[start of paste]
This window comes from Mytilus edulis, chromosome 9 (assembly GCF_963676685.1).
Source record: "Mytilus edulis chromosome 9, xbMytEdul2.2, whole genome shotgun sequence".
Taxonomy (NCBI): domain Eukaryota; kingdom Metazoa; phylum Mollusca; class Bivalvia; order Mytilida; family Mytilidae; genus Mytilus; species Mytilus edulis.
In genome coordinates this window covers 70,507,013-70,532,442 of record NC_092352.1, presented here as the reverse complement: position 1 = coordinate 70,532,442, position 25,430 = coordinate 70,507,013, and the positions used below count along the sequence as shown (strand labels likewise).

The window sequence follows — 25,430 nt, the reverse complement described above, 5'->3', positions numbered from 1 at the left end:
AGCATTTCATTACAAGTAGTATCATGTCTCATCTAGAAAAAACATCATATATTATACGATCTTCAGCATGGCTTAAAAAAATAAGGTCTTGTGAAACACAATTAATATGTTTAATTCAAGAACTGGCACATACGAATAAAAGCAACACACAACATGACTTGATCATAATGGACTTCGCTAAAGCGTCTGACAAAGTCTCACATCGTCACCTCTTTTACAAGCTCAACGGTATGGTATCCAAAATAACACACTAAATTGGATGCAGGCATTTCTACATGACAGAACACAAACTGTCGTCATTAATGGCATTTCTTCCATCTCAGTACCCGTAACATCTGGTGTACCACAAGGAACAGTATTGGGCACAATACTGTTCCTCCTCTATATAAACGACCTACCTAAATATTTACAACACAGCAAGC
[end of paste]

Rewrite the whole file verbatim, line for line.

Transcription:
This window comes from Mytilus edulis, chromosome 9 (assembly GCF_963676685.1).
Source record: "Mytilus edulis chromosome 9, xbMytEdul2.2, whole genome shotgun sequence".
Taxonomy (NCBI): domain Eukaryota; kingdom Metazoa; phylum Mollusca; class Bivalvia; order Mytilida; family Mytilidae; genus Mytilus; species Mytilus edulis.
In genome coordinates this window covers 70,507,013-70,532,442 of record NC_092352.1, presented here as the reverse complement: position 1 = coordinate 70,532,442, position 25,430 = coordinate 70,507,013, and the positions used below count along the sequence as shown (strand labels likewise).

The window sequence follows — 25,430 nt, the reverse complement described above, 5'->3', positions numbered from 1 at the left end:
AGCATTTCATTACAAGTAGTATCATGTCTCATCTAGAAAAAACATCATATATTATACGATCTTCAGCATGGCTTAAAAAAATAAGGTCTTGTGAAACACAATTAATATGTTTAATTCAAGAACTGGCACATACGAATAAAAGCAACACACAACATGACTTGATCATAATGGACTTCGCTAAAGCGTCTGACAAAGTCTCACATCGTCACCTCTTTTACAAGCTCAACGGTATGGTATCCAAAATAACACACTAAATTGGATGCAGGCATTTCTACATGACAGAACACAAACTGTCGTCATTAATGGCATTTCTTCCATCTCAGTACCCGTAACATCTGGTGTACCACAAGGAACAGTATTGGGCACAATACTGTTCCTCCTCTATATAAACGACCTACCTAAATATTTACAACACAGCAAGC